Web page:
Our product roadmaps will remain the same, but integration with NetDocuments will shortly be available for our products, TMS and eMS. As always, we will continue to invest in our own products, making sure they are kept up-to-date, to deliver what our clients and the market wants and needs.



May 25 2016

Well it’s back! iManage Gear Up returns with a new moniker ConnectLive!



Through the dark days of Autonomy and HP, iManage blew away the cobwebs and returned with a new version of the old “Gear Up” user conference, titled ConnectLive 2016. To celebrate it’s return a rather unique post , dual authored with Mubashir Mian. First my view of the conference through a view of day one and Mubashir will cover his view through day two.

Day One – author Jason Plant


Things kicked off at the Park Plaza Riverbank London with the usual keynote address, giving a chance for some old faces (Dan Carmel, Neil Araujo, Mohit Mutreja, Rafiq Mohammadi) and some new faces (Dean Leung the new Chief customer success officer) to run us through the rebirth of iManage and what it means for customers. It does feel like someone at the top of the new iManage issued a “The Internet Tidal Wave” style memo to the firm, that famous call to action that Bill Gates sent round Microsoft in 1995, the one that refocused the software giant back on the right path.

There were three key things that came across to me at the keynote: 1) They understand the “new professional” in law firms and their requirements, 2) they understand the desire for firms to use the data from their DMS’s for other purposes and 3) they realise quality and customer service was lacking in the dark days of Autonomy and HP and are actively doing things to improve this.

To highlight point one, there was a video that was shown during the keynote that for me summed up the vision for iManage products and how they see them enabled the new professional, better still gave a timeline for this to happen. If there is anyone from iManage that reads this, can you point me at a direct YouTube or Vimeo link so I can link it here?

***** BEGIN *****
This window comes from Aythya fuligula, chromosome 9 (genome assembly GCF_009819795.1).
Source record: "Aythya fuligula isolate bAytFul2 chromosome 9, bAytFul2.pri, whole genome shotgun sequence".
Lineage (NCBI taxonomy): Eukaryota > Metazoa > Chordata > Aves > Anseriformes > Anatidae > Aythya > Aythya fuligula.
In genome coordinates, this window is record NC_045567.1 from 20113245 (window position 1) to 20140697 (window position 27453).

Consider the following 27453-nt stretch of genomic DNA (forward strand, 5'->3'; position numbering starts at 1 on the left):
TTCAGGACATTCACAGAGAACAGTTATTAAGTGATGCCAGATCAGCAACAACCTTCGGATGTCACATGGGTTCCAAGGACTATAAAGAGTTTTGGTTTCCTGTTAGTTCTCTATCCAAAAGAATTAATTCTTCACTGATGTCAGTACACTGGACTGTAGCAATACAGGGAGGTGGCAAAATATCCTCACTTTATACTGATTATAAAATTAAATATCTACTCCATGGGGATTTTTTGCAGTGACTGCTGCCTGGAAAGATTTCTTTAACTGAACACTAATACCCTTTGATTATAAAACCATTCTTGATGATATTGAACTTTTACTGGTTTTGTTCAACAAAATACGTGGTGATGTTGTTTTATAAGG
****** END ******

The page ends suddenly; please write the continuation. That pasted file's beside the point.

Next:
Edit: Thanks to iManage here is the link :

And on point two there were some nice demos of the analytics work iManage Labs are doing, for example, using the data in the DMS to look at threat analytics using machine learning. A nice concept to identify rogue behaviour that is more intelligent than simple thresholds. There were also demo’s of the compass UI that uses analytics to show you info around documents, emails, matters, people, relationships etc. Given the number of documents and vast amount of meta data in our DMS (Document Management System) it will be interesting to see how these concepts develop to leverage value from that data.


At this point in the day I got hijacked by Dan to record some customer thoughts on the key concepts iManage brought up in the keynote. It was a glimpse into the life of television and endless takes, I’m sure I answered one question five times and really got sick of hearing “just try that one again”.

I did then get to a number of the sessions, but I’ll highlight a couple:

iManage Share

I saw what was LinkSite quite some time ago and the current incarnation is still very similar to early days, just more polished. The view that you get from within the worksite application (sorry iManage Work) is really slick and has a great UI and UX. And although the client view is nice, with a slick interface now using “html5 type” functionality, like drag and drop files to the website for me I can’t get past the feeling that it’s still another interface for the client if already using a deal room (e.g. HighQ)